Retroviruses are single-stranded RNA viruses that reverse-transcribe their genome into DNA that is then integrated into the host genome.

learn more… | top users | synonyms

4
votes
1answer
220 views

Why AZT is selective towards HIV and doesn't impair human DNA replication?

I've found this article, which is a very old one (from the time when nucleoside analogs where researched as a possible way to prevent replication of virus genetic material, before the HIV epidemics). ...
1
vote
4answers
44 views

How does HIV mutate into other strains while keeping their virulent phenotype?

How does a virus like HIV mutate into so many strains, and yet all of them are harmful to our immune system? What gives this virus the ability to mutate so efficiently?
3
votes
1answer
38 views

Are some virus loads introduced to human cell but never triggered?

Is there a term or any evidence of phage DNA integrating into chromosomes/ DNA but never being triggered? For example, could a virus that affected Neanderthals still infect human cells today but is ...
2
votes
1answer
109 views

Are retroviruses cytotoxic?

There are typically hundreds of retroviruses found in healthy human beings. Are retroviruses then cytotoxic? (In other words, are they able to kill or damage other cells).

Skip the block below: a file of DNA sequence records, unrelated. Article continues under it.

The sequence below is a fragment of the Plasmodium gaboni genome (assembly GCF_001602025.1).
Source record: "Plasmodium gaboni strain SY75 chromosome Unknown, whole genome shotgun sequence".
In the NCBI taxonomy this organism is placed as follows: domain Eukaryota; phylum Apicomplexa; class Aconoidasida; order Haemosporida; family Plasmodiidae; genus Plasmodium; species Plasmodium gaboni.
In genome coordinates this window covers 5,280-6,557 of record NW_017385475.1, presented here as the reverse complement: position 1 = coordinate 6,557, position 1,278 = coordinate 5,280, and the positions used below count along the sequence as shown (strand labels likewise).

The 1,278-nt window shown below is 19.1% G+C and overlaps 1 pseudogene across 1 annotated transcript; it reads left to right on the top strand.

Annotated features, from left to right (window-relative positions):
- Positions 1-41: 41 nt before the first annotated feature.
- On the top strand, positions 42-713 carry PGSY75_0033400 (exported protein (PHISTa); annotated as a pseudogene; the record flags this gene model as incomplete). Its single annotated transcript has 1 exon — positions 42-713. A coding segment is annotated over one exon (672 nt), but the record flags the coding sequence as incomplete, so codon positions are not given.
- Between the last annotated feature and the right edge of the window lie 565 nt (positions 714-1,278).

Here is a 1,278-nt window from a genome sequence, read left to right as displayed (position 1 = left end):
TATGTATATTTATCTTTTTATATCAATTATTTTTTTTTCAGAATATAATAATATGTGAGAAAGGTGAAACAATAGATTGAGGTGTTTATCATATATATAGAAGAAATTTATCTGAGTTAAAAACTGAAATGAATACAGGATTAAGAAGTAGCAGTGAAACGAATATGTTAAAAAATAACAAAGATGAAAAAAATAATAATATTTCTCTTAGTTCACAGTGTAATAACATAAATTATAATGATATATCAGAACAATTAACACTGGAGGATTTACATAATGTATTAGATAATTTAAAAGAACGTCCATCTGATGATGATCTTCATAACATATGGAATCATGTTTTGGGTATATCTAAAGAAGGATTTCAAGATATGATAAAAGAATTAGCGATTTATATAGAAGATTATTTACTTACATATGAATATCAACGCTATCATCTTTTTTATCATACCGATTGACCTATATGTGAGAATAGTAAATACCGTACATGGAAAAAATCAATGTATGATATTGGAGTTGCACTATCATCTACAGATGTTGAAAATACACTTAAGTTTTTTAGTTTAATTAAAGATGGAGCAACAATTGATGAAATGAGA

9
votes
5answers
404 views

Is there an 'anti-virus'?

A virus spreads around and usually attaches itself to the host, multiplies & causes diseases. But is there something like an anti-virus? A single celled entity that does the opposite: spreads ...
2
votes
1answer
270 views

Is it impossible for a retrovirus to be lysogenic?

Is it impossible for retroviruses to be lysogenic? In the lysogenic cycle, the viral genetic material is incorporated into the host cell's DNA. Because retroviruses have RNA, it would be impossible ...
2
votes
1answer
89 views

Mutation rate in viruses

Mutation rate is a phenotypic trait that evolves. The process of evolution of such kind of traits are often referred to as evolvability. I am wondering about the evolution of the mutation rates in ...
1
vote
1answer
85 views

Why use DNA polymerase in making cDNA?

RT is capable of synthesizing a complementary dna strand ( as in HIV life cycle.) Then why is DNA pol used when cDNA (synthesizing the second strand of it ) has to be synthesized from mRNA ( For eg.to ...
3
votes
2answers
428 views

How is RNA of retrovirus converted into cDNA?

The retrovirus (oncovirus) contains RNA. It also has a molecule called reverse transcriptase. This molecule transcribes RNA into cDNA. This cDNA is the DNA copy of viral RNA genome RNA has Uracil ...
2
votes
2answers
136 views

Can retroviral delivery systems “overwrite” genes?

As the question states, what are the limits of retroviral genetic delivery systems? Are they limited to adding additional gene sequences to a cell, or can they actually overwrite specified segments ...